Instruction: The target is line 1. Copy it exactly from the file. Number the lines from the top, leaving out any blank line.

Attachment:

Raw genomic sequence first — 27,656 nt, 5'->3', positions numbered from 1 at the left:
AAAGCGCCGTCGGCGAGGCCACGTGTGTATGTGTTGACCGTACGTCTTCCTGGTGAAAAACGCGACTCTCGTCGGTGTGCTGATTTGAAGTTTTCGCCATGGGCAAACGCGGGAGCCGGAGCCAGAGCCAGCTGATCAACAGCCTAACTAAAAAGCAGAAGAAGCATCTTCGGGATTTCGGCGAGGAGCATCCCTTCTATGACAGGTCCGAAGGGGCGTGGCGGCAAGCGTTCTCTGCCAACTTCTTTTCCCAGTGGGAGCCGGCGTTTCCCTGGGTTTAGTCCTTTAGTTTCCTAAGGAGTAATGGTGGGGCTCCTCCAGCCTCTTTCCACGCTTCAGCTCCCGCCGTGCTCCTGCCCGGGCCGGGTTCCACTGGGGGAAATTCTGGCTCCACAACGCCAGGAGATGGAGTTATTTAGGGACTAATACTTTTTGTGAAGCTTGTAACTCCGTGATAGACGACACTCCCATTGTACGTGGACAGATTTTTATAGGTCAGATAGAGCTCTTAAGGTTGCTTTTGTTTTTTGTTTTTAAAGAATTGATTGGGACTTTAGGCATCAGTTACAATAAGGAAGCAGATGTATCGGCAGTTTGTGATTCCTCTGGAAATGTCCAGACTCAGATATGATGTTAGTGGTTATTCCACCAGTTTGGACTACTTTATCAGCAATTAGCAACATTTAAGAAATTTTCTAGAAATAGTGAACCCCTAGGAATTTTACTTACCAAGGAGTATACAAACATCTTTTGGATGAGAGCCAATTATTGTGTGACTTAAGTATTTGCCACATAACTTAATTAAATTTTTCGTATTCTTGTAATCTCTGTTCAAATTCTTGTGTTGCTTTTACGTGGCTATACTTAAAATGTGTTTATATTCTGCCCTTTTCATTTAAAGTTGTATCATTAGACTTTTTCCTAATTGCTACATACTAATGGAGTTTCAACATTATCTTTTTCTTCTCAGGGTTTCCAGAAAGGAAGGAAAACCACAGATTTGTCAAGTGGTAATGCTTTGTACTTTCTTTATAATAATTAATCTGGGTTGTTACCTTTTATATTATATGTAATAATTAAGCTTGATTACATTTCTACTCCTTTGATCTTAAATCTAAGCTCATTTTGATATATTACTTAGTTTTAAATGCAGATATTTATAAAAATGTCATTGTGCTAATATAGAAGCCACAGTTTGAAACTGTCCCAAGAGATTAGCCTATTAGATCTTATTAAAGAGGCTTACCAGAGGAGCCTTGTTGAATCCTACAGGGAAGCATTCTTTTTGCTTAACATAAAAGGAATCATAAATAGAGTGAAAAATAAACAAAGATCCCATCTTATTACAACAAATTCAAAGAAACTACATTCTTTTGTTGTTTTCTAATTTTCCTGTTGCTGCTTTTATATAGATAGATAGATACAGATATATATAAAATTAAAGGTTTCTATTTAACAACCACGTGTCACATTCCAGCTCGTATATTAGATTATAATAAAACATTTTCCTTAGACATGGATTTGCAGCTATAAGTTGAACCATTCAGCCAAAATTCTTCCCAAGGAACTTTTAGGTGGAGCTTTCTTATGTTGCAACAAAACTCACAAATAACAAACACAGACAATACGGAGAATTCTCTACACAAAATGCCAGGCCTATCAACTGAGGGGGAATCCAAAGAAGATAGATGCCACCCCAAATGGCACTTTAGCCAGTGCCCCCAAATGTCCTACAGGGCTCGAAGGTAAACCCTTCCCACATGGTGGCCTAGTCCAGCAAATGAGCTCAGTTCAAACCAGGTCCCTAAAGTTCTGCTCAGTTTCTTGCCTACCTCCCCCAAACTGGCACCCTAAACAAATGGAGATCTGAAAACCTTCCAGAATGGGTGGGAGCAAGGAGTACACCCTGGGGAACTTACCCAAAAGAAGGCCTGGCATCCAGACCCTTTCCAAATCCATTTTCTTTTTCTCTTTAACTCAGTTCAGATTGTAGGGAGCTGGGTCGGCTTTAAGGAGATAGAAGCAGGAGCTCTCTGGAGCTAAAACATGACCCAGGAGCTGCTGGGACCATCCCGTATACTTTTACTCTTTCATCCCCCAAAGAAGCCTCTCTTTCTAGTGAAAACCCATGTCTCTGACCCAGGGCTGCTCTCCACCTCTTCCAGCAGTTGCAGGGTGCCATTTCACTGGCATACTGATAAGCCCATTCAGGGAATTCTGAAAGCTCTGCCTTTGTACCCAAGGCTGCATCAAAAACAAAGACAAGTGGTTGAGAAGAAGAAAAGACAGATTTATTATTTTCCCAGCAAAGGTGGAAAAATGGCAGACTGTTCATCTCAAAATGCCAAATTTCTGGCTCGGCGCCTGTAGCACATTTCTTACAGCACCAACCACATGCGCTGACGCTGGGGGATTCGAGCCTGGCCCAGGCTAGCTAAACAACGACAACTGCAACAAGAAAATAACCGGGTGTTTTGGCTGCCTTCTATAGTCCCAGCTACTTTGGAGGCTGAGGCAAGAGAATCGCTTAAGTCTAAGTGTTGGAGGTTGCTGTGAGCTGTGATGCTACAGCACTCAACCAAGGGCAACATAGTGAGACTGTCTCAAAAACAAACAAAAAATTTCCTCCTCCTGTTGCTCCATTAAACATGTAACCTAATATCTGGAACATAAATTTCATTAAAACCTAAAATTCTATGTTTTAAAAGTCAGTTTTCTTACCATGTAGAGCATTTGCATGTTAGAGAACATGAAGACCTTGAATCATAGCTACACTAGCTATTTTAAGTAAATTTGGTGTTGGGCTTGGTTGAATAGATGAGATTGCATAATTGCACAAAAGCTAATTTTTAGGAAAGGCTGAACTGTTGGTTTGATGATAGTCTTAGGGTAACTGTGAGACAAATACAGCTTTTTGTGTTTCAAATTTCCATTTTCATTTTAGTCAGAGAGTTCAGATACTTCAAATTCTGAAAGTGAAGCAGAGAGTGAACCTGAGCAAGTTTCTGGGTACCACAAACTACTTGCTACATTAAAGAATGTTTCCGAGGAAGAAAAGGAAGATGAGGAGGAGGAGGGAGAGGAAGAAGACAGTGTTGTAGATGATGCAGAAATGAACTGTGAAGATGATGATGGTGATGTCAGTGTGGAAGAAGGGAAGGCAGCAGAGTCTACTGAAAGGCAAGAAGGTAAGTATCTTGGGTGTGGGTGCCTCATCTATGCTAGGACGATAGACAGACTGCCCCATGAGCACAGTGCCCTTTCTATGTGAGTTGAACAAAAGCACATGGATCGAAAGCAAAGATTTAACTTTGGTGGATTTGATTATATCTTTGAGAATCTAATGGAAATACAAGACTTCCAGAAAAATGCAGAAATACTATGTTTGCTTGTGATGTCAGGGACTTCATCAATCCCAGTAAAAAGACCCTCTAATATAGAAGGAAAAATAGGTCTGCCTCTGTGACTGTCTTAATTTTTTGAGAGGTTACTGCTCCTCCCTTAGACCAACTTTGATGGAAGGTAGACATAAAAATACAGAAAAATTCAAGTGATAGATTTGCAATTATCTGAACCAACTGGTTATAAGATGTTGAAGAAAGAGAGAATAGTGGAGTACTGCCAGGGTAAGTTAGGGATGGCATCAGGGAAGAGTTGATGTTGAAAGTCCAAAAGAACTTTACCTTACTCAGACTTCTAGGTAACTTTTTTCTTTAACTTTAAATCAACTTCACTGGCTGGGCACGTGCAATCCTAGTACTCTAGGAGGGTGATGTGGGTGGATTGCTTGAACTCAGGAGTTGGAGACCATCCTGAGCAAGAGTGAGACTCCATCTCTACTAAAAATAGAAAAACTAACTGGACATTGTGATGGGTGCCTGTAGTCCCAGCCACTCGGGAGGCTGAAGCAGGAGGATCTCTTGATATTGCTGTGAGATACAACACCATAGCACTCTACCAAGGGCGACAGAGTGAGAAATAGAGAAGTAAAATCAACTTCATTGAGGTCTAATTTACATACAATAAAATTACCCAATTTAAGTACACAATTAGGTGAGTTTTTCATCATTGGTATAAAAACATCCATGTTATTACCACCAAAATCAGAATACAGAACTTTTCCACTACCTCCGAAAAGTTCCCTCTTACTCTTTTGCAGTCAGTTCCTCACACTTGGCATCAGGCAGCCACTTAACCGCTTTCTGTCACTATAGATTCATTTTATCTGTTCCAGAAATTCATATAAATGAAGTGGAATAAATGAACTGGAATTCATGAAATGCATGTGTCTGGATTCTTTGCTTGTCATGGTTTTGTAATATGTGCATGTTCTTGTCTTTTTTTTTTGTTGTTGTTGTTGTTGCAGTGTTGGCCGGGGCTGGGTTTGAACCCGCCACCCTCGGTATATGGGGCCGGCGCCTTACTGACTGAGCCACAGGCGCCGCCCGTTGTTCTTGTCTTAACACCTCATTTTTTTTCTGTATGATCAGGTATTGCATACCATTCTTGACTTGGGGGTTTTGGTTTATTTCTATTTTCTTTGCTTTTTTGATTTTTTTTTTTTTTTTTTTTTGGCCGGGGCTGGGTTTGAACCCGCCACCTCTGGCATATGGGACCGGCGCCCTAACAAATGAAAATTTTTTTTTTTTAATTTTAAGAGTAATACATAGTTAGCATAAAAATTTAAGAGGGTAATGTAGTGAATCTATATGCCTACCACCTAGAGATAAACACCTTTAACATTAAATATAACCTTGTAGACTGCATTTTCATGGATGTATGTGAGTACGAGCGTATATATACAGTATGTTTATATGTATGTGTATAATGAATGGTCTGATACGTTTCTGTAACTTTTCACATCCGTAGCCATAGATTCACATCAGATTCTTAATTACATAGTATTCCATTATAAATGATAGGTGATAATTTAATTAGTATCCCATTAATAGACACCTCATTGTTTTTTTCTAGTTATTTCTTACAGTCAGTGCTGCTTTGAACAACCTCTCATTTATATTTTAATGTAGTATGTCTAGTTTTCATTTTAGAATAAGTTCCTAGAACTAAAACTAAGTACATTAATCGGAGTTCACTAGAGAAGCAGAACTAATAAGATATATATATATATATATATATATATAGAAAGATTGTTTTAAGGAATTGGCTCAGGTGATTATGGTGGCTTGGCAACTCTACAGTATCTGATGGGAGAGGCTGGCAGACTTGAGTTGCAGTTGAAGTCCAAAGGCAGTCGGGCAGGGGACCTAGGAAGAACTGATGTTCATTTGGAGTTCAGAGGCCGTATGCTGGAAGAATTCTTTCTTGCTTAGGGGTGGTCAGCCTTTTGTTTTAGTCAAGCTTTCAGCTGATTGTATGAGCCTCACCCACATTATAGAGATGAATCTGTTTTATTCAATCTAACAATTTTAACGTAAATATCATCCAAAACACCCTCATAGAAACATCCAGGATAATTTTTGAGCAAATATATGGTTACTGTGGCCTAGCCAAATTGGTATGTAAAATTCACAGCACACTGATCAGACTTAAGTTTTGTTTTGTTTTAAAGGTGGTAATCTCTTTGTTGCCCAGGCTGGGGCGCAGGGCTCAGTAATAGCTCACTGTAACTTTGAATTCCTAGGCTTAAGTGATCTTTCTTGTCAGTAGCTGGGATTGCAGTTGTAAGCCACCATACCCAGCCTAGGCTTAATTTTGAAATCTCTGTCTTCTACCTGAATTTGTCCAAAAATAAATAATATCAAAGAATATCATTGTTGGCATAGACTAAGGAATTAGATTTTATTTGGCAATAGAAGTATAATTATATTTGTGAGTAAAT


Raw genomic sequence first — 27,656 nt, 5'->3', positions numbered from 1 at the left: